The Stimulus that Made Australia Far Worse Off than if Nothing had been done at All

I have an article at Quadrant Online where you don’t get to choose the heading and which is called, The bill comes due for Rudd’s quack cure but does truly get to the heart of the matter. Every so often, I’m sure, a government will actually spend money in a sensible way and legitimately take credit for some positive outcome that hastened things a bit if left to the private sector. Governments are still dining out on their achievement with the Snowy River in the 1950s as if that is the typical outcome to be expected from public expenditure. But in the sixty or so years since it is hard to come up with great expenditure achievements by governments. I’m sure there are some outside the roads and airports variety but I just can’t think of any offhand. The Pink Batts, School Halls and NBN expenditures are more typical of what you get from government.

But let me draw your attention to the conclusion of this article which discusses the actual reasons for Australia’s soft landing which followed the same recession found everywhere else on the globe. Such nonsense to argue that we avoided recession but that’s the myth. My own take on what made things better list the following:

As for the reasons that the downturn here was not as bad as it has been elsewhere, there are four parts to the explanation that I can see.

There is firstly the extraordinary fiscal situation the government inherited. We not only had no deficit, we actually had no debt. Australia was the only country in the world not to have any public debt whatsoever, a situation that it is almost impossible to imagine returning any time soon.

There was then the mining boom built on the back of the Chinese stimulus. That has gone, in large part because the Chinese must now themselves deal with the problems that their own stimulus created in their own economy. But we have added to our own slowdown in mining through a series of policies that have made miners more reluctant to invest in Australia.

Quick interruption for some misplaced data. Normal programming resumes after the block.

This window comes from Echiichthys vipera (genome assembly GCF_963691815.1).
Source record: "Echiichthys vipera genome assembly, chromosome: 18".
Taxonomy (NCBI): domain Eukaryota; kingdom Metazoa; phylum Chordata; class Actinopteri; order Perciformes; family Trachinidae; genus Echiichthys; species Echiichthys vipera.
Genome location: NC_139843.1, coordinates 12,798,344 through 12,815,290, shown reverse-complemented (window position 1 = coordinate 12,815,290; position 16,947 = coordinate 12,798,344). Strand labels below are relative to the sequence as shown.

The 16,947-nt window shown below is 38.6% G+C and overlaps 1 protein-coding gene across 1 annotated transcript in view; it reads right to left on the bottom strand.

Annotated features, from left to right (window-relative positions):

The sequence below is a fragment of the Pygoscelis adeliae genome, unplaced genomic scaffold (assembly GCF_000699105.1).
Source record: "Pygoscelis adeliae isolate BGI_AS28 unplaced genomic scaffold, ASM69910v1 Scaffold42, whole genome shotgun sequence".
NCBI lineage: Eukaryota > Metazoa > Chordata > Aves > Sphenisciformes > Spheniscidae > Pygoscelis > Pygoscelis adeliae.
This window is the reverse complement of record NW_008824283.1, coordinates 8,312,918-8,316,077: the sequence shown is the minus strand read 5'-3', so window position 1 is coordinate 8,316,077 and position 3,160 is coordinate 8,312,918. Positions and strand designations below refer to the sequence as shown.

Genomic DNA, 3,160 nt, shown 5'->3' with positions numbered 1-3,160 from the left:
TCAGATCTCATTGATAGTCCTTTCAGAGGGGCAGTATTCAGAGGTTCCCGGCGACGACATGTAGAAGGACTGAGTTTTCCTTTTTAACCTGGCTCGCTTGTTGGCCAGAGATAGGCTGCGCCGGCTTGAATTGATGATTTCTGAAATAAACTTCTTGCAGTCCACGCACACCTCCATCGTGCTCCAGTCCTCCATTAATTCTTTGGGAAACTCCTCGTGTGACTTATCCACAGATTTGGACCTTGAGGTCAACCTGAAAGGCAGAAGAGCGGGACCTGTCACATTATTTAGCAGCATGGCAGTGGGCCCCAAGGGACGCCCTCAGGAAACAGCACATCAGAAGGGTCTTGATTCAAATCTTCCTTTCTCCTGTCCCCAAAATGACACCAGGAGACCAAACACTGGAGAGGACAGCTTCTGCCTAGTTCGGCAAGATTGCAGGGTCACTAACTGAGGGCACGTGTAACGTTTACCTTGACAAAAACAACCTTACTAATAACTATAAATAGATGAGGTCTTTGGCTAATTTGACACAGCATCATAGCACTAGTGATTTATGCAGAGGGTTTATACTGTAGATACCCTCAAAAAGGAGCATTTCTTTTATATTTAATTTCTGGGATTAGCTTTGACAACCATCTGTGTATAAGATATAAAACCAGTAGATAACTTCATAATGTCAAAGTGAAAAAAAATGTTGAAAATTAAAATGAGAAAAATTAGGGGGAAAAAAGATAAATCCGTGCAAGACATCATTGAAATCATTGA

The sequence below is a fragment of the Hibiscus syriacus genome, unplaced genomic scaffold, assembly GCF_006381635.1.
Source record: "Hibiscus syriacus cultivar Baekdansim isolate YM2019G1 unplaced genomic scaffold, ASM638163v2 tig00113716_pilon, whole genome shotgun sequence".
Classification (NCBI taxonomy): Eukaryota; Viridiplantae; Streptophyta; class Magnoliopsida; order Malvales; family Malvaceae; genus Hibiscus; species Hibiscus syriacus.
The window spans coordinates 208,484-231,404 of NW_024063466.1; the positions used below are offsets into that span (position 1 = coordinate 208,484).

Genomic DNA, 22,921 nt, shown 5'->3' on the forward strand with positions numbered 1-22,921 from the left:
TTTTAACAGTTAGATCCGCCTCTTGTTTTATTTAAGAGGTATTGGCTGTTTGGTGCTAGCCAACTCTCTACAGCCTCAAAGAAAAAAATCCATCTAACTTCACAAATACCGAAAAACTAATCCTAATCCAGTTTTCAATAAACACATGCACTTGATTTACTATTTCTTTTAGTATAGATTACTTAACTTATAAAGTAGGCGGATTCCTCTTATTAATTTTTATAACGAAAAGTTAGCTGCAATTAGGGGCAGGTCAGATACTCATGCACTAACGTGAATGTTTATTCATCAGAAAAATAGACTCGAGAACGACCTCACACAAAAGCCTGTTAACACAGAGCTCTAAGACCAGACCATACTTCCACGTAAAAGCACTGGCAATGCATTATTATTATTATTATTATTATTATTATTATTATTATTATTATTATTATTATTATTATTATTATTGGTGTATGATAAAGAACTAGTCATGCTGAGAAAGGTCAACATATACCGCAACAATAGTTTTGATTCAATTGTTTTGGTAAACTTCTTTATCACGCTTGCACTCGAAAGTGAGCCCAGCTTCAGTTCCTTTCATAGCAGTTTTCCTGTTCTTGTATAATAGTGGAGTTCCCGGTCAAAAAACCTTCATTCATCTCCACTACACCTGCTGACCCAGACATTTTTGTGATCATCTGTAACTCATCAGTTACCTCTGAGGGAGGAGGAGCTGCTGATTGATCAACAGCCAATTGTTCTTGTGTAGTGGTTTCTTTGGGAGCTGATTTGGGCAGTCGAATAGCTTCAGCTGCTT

Third, our banking system was almost entirely untouched by the financial crisis which spread internationally due to the ownership of various toxic assets generated in the US financial system. Our banks were fine, so Australia had no problems of this kind to overcome.

And lastly – but this will make little sense to most people – the RBA kept interest rates up rather than pulling them down. No quantitative easing in these parts with the result that the national savings we generated were used more productively than elsewhere. You can’t stop governments from squandering what they squander, but at least the private sector was kept on the straight and narrow.

Interestingly, there is an article in The Australian today which touches on this same question. David Crowe has an article titled, The stimulus we didn’t really need which lets Rudd off easy. The title should be “The Stimulus that Made Australia Far Worse Off than if Nothing had been done at All” or something along those lines. Interesting, there is a four point discussion of the same thoughts I wrote up at QoL in which Warwick McKibbin mentions China and our banking system’s strengths, but then mentions the fall in the dollar which I have my doubts about and then this one extra.

Because where we differ is over interest rates. Sure they were brought down during the GFC although only late in the day but then they were raised again and then again and then kept relatively high. Those low interest rate Keynesian types will be the ruin of us all. Thankfully our RBA governor didn’t buy into any of it.

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25 Responses to The Stimulus that Made Australia Far Worse Off than if Nothing had been done at All

  1. stackja says:

    You can’t stop governments from squandering what they squander

    Voters can demand that governments stop squandering what they could squander.

  2. Popular Front says:

    Obumma tried the same nonsense on in the USA. A large chunk of the MSM wasn’t buying it however and labelled it ‘porkulus’, which is how I viewed it here.

  3. JNS says:

    Steve,

    There was a fifth important factor as well – the exchange rate fell to the low 60’s against the USD from around the mid 90 cent level immediately before the GFC.